Cracknell History, Family Crest & Coats of Arms

Early Origins of the Cracknell family

The surname Cracknell was first found in Stirlingshire, where the name may have been an occupational name for someone who bakes biscuits as "a cracknel is a kind of crisp biscuit." [1]

However, another source disagrees with this theory stating the name is from a "dweller at 'Craca's Slope' or Corner from the [ Anglo-Saxon Craca, genit. Cracan + heal(h] 2 Craca's Hall [Old English heall] Hardly a nickname from the biscuit so called." [2]

And another source claims the name is from Craigneill, a location name in Edinburgh. [3]

The name seems to be from northern England too as Elias de Crackenhall was listed in Yorkshire in the Curia Regis Rolls of 1220. A very rare name, the next listing of the family was more than 300 years later in 1524, when Robert Craknell was listed in the Subsidy Rolls for Staffordshire. [4]

Crakehall is a township, in the parish and union of Bedale, wapentake of Hang-East, in the North Riding of Yorkshire and Elmer with Crakehill is a township, in the parish of Topcliffe, union of Thirsk, wapentake of Birdforth, also in the North Riding of Yorkshire, [5]

Great and Little Crakehall date back to the Domesday Book when they were listed as Crachele [6] and literally meant "nook of land frequented by crows or ravens." [7]

Early History of the Cracknell family

This web page shows only a small excerpt of our Cracknell research. Another 97 words (7 lines of text) covering the years 1462, 1567 and 1571 are included under the topic Early Cracknell History in all our PDF Extended History products and printed products wherever possible.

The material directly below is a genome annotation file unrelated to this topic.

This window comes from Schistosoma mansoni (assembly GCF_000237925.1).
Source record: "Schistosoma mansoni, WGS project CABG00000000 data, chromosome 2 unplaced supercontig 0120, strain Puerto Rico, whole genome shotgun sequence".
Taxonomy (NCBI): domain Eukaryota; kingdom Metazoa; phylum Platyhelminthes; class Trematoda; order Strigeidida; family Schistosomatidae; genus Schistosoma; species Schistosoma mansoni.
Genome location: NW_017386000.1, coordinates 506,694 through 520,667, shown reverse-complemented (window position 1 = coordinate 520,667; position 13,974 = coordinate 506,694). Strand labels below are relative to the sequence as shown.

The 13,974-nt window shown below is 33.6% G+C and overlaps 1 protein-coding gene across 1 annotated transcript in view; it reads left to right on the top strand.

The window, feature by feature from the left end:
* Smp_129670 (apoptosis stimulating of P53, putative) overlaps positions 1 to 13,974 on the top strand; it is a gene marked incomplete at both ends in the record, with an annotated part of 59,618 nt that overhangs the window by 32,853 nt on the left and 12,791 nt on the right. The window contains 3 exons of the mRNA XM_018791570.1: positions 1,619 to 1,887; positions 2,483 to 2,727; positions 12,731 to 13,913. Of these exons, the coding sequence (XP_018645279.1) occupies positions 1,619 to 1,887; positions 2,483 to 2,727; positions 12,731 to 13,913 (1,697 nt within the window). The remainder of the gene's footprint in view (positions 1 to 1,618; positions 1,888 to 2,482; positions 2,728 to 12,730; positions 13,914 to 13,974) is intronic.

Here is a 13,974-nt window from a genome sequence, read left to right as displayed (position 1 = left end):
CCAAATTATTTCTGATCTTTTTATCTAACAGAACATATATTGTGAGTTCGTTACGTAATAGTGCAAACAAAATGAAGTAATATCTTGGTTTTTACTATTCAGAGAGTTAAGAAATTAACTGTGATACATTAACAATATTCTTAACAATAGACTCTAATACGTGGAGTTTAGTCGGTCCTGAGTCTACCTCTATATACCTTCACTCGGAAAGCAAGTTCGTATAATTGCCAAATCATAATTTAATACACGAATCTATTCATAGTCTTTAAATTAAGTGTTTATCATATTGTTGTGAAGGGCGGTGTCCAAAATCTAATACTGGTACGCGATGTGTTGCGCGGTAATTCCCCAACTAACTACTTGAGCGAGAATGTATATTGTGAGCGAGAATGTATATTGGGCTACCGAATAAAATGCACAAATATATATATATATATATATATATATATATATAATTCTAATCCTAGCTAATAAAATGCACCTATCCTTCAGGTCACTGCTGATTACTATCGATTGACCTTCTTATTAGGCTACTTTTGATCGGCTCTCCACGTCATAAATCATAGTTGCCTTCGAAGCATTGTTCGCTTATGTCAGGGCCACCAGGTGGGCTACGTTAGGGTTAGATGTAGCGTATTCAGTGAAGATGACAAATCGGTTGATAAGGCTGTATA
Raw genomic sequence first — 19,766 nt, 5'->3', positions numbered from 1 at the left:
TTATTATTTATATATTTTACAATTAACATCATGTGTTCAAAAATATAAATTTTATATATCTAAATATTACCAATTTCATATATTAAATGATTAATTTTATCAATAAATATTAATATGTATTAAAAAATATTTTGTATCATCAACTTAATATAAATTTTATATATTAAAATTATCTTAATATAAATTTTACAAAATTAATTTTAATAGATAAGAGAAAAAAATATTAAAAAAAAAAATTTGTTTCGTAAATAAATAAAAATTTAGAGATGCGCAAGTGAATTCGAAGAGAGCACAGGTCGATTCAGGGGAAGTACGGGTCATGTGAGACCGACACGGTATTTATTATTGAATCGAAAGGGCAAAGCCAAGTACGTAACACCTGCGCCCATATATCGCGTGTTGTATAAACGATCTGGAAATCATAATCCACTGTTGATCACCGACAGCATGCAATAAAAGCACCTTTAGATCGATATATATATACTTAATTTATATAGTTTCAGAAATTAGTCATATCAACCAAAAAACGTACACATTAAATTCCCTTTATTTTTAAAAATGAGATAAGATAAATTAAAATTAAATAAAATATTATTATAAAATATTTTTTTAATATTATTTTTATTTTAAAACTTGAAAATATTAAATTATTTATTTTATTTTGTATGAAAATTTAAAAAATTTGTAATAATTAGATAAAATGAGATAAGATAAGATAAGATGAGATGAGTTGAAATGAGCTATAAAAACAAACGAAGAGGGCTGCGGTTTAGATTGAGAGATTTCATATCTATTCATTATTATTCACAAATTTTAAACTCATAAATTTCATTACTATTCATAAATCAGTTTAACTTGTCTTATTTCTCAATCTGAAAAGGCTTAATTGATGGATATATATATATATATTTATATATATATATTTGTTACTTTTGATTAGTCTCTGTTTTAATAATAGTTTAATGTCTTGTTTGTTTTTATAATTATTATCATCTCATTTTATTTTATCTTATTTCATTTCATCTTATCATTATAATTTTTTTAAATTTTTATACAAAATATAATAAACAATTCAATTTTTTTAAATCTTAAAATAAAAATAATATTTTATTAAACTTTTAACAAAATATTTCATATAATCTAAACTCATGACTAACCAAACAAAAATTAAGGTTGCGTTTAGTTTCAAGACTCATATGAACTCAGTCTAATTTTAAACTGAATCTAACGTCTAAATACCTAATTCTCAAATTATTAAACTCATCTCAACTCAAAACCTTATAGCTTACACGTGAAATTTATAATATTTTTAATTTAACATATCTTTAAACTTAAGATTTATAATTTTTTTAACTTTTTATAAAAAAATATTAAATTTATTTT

Cracknell Spelling Variations

The variation in the spelling of Medieval names is a result of the lack of spelling rules in the English language prior to the last few hundred years. Before that time, scribes spelled according to sound, often varying the spelling of name within a single document. Cracknell has appeared as Cracknell, Craigingelt, Craigneill, Craignall, Craignell, Cracknall and many more.

Early Notables of the Cracknell family (pre 1700)

More information is included under the topic Early Cracknell Notables in all our PDF Extended History products and printed products wherever possible.


United States Cracknell migration to the United States +

As the persecution of Clan families continued, they sailed for North America in increasing numbers. In most cases, they found the freedom and opportunity they sought. Land was often available and the American War of Independence allowed Scots an opportunity to solidify their independence from the English crown. These settlers and their ancestors went on to play essential roles in the forging of the nations of the United States and Canada. Among them:

Cracknell Settlers in United States in the 20th Century
  • Ada Cracknell, aged 47, who immigrated to the United States from London, England, in 1912
  • Anna Cracknell, aged 30, who immigrated to the United States from Ardrahan, Ireland, in 1912
  • C. Cracknell, aged 23, who landed in America from Hull, England, in 1919
  • Albert Edward Cracknell, aged 27, who settled in America from Manchester, in 1922

Australia Cracknell migration to Australia +

Emigration to Australia followed the First Fleets of convicts, tradespeople and early settlers. Early immigrants include:

Cracknell Settlers in Australia in the 19th Century
  • Samuel Cracknell, who arrived in Adelaide, Australia aboard the ship "Duke of Bedford" in 1848 [8]